The young Iranian-born media scholar, Negar Mottahedeh, stands in front of her power point slides. Showing patience and grace, she attempts to convey the political role she had adopted during the 2009 Iranian uprising. She tells the audience that social media was how she chose to tumble into the vortex of rebellion during the Green Revolution. Armed with her computer screen as both a window to see into Iranian street demonstrations and as a tool to communicate and advocate for freedom, she says that she had no doubt that this was the moment to act as a human rights activist in support of her country’s freedom fighters.
Professor Mottahedeh and I are presenting our experiences with social media at Visible Evidence 18, meeting at NYU in August 2011. At this annual international conference of documentary film, scholars explore and debate this most exciting and malleable of media forms.
Drawn in by organizers Professor Patty Zimmermann from Ithaca College, and Sam Gregory, Program Director at WITNESS, academic participants fill our screening room. They look eager to learn more about and engage us around the situational ethics of human rights media, now rooting deeply in the participatory spaces of the internet. This is a subject that both panel organizers have been teaching and writing about for several years, while crafting a dynamic and changing set of working ethical principles.
I sense that Professor Mottahedeh is not ready yet to distance herself as scholars must, from the mounting dilemmas she’d discovered when social media meets street-level interventions and state repression and violence. She is neither speaking as a technological enthusiast nor a moralistic doomsayer, but as someone who has been profoundly changed by this experience, and is still trying to understand its implications for her own actions in the future.
While users of Facebook and Twitter signal and corral momentous change across the globe, Professor Mottahedeh tells us that she wants to identify and think about the less beneficial, if not inadvertently harmful, effects that she had been unable to mitigate while wielding and weaving a social media web of support from her home far away in the US.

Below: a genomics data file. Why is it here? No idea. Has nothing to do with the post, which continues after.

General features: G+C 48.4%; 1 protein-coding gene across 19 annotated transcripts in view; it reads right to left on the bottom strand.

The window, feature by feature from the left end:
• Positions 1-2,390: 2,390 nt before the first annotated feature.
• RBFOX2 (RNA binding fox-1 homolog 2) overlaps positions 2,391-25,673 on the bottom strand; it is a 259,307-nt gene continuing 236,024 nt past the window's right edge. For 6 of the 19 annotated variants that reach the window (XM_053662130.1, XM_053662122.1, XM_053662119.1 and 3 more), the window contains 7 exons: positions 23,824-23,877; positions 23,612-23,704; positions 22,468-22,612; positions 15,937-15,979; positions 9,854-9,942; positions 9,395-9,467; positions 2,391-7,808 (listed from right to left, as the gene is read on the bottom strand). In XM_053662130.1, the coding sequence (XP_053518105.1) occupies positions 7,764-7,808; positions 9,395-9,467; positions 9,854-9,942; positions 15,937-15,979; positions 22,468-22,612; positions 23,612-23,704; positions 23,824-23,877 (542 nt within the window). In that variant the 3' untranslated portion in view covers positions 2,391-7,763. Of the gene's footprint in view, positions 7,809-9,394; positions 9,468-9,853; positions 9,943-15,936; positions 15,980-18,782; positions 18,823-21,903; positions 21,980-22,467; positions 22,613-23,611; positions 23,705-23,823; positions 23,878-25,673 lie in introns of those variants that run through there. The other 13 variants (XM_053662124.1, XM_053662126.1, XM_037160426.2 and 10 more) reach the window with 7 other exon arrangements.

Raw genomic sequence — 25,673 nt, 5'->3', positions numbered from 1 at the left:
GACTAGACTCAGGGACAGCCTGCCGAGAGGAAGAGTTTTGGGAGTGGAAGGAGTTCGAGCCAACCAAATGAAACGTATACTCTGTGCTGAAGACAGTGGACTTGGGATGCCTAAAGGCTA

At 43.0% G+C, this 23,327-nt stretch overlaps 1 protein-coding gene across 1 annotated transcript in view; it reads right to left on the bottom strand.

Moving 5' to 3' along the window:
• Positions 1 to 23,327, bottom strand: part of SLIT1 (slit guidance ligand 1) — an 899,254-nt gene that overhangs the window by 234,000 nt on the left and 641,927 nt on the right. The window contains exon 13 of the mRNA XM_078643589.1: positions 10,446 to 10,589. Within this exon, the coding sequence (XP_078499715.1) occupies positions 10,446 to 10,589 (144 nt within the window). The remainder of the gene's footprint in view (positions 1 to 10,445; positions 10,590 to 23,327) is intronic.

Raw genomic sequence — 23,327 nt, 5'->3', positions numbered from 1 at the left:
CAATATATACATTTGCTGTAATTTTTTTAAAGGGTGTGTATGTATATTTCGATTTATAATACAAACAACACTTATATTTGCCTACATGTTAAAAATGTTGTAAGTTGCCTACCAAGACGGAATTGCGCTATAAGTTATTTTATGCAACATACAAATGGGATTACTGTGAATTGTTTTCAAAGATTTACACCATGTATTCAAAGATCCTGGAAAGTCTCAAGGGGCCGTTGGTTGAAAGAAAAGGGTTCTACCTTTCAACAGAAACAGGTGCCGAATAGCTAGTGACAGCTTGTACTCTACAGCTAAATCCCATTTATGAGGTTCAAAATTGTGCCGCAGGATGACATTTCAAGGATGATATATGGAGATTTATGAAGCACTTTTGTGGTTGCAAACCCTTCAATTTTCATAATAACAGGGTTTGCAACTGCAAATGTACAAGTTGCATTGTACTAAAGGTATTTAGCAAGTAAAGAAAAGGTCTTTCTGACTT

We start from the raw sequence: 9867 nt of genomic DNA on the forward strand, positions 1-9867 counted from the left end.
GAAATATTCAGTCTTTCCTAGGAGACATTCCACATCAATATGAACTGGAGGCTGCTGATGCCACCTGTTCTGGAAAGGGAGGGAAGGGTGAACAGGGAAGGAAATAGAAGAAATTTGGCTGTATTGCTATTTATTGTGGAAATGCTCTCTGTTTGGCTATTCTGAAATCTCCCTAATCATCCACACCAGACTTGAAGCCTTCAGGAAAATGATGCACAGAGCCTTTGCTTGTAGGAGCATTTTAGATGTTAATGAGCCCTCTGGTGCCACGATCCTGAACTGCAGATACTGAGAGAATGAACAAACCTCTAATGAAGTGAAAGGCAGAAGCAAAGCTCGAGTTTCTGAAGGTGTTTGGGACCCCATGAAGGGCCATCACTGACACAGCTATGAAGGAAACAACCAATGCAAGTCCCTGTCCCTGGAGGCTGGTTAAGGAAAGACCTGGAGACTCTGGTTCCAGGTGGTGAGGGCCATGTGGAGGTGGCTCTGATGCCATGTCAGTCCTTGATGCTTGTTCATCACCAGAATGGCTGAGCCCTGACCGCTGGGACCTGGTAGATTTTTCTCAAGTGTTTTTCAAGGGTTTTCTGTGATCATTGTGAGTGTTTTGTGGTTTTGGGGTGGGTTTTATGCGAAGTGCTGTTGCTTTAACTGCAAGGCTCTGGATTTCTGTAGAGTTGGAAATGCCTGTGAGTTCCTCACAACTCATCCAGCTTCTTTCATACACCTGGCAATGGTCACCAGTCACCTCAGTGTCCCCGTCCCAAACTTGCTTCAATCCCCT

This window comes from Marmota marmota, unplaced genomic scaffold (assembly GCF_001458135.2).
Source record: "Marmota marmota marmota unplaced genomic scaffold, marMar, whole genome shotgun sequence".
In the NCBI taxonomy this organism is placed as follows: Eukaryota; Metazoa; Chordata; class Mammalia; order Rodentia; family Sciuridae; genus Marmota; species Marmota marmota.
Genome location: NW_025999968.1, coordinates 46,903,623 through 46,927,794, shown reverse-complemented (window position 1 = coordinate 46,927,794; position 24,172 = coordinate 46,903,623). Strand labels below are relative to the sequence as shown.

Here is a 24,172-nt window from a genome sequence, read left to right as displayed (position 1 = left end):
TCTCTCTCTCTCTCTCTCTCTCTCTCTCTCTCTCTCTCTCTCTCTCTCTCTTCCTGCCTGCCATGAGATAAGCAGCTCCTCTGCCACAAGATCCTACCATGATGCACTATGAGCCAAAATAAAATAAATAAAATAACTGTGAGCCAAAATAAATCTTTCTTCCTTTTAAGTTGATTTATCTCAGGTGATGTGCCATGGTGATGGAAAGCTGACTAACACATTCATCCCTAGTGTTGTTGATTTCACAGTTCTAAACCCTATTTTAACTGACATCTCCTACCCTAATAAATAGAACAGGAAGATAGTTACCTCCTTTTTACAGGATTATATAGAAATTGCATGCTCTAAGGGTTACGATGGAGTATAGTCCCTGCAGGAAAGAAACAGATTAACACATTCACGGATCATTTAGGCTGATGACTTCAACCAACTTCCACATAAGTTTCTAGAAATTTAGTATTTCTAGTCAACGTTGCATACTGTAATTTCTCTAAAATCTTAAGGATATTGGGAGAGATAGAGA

There were times, she says, when the information that people were posting in real time, was no longer accurate given their intermittent internet access.
“Post a message on Monday telling people to stay away from the American Embassy because it’s closed, and later if or when the information changes, and people see the message too late, it could become very dangerous,” she says.
Pointing out the positive outpourings of user-generated media surrounding the Green Revolution, she also questions her own actions as a media advocate and citizen participant from a distance, and in this new social media space.
The video artifacts and power point slides she uses are telling one positive and hopeful story, but behind the illustrations I see her deep and mixed feelings of bewilderment, hope and judgment about this experience. She is still living with the obligation that members of the Iranian diaspora had taken on to harness these powerful new communication tools and improvise help for people dangerously vulnerable in the streets and in their family homes.